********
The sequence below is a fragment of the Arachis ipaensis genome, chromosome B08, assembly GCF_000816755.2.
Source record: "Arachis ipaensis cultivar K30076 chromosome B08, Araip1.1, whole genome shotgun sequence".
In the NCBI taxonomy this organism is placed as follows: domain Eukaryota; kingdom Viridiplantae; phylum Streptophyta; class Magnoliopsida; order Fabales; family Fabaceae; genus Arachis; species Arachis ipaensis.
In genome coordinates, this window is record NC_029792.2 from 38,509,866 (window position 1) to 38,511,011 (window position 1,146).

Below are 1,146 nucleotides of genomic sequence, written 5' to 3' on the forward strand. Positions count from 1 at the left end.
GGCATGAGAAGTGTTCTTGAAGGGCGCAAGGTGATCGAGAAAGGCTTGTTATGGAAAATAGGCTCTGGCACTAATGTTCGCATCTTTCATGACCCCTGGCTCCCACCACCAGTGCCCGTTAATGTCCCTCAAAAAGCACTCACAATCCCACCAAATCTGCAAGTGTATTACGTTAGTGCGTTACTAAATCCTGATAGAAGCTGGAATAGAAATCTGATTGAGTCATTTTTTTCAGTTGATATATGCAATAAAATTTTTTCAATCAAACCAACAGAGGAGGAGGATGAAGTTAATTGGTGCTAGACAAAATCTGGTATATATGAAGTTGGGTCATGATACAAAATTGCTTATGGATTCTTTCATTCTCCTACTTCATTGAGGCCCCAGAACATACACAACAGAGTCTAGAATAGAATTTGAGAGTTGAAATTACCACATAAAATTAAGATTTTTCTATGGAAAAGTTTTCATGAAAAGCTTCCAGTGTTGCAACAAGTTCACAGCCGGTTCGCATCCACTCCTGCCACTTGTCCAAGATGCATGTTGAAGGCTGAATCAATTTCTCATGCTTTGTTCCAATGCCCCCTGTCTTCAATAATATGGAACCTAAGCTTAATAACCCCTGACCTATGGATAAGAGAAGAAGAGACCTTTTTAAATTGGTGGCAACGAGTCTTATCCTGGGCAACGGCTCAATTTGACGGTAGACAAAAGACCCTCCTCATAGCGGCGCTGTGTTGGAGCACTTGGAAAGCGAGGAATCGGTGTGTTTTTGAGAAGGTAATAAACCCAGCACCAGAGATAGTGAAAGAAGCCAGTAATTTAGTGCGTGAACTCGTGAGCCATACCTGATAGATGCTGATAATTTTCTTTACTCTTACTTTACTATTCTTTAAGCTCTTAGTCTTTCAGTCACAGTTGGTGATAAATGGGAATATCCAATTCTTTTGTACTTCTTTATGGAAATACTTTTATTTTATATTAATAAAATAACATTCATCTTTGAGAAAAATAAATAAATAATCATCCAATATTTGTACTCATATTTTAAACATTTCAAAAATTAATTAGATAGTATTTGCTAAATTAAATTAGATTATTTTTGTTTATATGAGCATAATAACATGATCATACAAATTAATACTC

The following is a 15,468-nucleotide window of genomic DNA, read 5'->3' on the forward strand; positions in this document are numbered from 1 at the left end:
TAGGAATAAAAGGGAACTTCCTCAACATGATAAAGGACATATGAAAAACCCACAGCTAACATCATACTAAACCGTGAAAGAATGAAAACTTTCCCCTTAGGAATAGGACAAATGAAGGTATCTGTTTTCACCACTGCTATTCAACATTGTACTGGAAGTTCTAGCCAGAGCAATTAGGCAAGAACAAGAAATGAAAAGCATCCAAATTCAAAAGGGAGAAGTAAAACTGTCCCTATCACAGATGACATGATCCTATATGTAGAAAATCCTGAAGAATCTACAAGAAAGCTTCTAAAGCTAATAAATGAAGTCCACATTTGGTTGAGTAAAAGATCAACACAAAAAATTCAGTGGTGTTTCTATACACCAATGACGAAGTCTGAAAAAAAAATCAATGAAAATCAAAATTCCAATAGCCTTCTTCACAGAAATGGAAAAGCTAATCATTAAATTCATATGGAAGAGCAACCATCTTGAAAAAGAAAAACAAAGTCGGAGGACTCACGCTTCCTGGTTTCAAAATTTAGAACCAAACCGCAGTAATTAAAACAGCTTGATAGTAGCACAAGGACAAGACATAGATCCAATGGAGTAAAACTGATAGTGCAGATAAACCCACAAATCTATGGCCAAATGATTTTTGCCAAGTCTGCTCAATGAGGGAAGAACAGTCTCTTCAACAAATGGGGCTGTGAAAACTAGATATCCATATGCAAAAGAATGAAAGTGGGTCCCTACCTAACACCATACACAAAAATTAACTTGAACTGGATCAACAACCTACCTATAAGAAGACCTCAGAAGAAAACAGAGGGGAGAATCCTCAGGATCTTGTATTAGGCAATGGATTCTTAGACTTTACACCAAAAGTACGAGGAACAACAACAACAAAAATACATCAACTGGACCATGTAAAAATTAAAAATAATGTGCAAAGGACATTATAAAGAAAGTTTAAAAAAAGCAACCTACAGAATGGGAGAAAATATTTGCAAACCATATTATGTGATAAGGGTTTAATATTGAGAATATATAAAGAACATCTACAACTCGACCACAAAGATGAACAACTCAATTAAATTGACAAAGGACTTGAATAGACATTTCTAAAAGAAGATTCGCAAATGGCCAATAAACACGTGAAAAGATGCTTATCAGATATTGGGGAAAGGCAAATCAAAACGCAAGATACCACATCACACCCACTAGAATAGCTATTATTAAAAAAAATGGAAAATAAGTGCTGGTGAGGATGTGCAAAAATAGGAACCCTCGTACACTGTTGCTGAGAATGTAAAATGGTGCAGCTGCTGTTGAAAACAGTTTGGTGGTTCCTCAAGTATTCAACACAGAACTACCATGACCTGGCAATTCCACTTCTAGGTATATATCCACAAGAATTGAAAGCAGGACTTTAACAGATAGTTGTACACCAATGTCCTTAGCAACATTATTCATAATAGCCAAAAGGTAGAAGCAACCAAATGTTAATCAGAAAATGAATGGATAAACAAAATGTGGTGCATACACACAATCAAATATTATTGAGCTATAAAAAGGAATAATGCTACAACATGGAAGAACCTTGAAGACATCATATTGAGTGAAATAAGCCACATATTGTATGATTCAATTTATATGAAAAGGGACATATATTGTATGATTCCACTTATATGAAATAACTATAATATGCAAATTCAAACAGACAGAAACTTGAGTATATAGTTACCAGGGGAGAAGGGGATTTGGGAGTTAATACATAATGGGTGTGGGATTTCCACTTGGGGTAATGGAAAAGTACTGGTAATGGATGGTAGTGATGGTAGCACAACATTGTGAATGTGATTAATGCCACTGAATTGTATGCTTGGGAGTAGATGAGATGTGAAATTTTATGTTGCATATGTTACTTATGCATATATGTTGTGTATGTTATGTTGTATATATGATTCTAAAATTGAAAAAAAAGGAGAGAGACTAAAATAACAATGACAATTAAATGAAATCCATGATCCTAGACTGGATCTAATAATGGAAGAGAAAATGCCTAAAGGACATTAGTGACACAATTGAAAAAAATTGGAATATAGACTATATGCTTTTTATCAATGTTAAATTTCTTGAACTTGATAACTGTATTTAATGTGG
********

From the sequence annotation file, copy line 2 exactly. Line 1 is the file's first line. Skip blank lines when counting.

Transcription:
Source record: "Arachis ipaensis cultivar K30076 chromosome B08, Araip1.1, whole genome shotgun sequence".